After playing for five hours, Timmy finally fell asleep. Unfortunately he crashed about 10 minutes before I had to put him in his car seat to take Robby to school. He was not amused being woken up, and voiced his displeasure with my action for the next 45 minutes. Robby almost ran into his school simply to get away from the screaming.

The car seat episode set the tone for the rest of the day. Timmy was exhausted yet fought sleeping at every turn. He was no longer happy playing with his toys or jumping in his Jumperoo. Instead, he demanded to be held and carried. I spent the majority of the afternoon standing at my kitchen counter trying to work with him strapped to my chest.

I was overjoyed when he finally fell asleep, hoping that he would take a long nap and wake up in a better mood. I glanced at the clock after unstrapping him and lying him in his little bed. I wanted to bang my head against the wall! It was 2:15, and I was going to have to wake him up in 30 minutes to go pick up Robby from school.  I wanted to cry, but opted to use the time being productive. I raided Robby's Halloween candy and drank another cup of coffee.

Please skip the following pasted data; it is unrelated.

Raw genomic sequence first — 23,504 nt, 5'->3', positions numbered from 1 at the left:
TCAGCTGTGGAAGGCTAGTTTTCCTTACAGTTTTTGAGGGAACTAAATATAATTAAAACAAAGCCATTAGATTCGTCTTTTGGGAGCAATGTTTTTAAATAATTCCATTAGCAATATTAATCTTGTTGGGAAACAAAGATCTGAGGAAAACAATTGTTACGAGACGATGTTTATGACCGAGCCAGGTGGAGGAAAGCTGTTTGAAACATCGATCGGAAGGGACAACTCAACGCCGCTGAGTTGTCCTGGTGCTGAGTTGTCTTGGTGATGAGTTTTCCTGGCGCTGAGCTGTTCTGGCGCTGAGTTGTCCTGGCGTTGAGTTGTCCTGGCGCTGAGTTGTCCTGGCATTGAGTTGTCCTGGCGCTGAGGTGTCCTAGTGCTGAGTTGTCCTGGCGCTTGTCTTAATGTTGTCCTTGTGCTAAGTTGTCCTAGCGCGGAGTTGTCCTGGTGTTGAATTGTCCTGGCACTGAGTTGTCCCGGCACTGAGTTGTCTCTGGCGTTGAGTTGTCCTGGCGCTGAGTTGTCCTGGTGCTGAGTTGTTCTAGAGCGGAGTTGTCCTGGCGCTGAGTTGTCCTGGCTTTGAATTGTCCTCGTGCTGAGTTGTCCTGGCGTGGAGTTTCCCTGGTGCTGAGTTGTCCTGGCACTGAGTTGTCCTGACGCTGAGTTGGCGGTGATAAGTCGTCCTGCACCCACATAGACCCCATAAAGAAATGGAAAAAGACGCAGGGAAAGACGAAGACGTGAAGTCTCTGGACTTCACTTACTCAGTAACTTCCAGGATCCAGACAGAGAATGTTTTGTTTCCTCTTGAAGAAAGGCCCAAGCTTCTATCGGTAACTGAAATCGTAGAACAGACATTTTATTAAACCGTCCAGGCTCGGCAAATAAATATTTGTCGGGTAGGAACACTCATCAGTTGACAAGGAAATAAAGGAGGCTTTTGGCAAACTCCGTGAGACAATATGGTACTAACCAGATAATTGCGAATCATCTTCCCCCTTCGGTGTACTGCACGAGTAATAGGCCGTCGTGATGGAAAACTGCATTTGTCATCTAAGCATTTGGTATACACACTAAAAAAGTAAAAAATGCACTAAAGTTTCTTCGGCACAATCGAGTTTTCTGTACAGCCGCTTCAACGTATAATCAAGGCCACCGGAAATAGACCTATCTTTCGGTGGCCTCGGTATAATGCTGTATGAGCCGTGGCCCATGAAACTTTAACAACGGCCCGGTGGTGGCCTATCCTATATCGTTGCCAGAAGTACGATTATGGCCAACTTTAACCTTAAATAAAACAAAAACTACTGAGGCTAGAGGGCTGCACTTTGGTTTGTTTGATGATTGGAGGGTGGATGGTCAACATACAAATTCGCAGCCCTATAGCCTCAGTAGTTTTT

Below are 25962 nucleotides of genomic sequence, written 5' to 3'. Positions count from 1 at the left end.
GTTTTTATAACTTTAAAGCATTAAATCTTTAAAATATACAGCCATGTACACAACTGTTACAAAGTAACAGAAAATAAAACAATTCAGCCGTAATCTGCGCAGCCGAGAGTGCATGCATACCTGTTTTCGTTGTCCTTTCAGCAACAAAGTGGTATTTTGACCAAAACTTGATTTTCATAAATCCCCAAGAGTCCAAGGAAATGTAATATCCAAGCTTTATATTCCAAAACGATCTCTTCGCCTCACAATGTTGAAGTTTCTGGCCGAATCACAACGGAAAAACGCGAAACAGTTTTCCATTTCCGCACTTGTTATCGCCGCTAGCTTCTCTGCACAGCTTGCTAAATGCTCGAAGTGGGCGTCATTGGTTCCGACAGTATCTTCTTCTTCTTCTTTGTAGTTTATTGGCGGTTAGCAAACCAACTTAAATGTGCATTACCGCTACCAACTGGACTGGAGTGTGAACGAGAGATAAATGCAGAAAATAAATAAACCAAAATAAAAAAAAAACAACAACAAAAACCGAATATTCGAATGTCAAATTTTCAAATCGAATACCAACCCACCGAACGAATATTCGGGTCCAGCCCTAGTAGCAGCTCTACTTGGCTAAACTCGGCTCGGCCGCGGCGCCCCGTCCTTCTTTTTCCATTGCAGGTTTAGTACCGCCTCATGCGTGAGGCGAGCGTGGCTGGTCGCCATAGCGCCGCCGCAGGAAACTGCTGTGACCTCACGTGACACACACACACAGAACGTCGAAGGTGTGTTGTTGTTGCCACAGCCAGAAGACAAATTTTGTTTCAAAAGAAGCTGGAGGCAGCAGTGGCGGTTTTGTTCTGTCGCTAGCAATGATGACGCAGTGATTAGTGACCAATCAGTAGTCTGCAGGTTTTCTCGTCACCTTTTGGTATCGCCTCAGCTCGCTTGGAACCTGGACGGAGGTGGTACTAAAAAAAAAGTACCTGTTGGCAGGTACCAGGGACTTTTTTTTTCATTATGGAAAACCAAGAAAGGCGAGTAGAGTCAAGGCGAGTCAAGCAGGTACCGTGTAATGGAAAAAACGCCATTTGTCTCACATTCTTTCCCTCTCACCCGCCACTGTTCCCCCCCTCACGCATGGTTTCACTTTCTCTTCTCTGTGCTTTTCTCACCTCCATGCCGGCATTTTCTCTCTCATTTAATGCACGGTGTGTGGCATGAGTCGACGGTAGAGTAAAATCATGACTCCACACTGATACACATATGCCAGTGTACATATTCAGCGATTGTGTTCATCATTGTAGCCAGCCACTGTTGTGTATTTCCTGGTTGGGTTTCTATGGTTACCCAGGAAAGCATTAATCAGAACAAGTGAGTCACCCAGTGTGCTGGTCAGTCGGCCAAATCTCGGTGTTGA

Monday, November 17, 2014

A Little Late

It is hard to believe that my little Timmy will be seven months old this week. He is now a solid 16 pounds and 22 inches long. He is growing and learning new things every single day. Despite starting out with colic, he is probably the happiest baby I have ever met. I swear it feels like he is smiling from the moment I pick him up in the morning until I put him into his crib at night.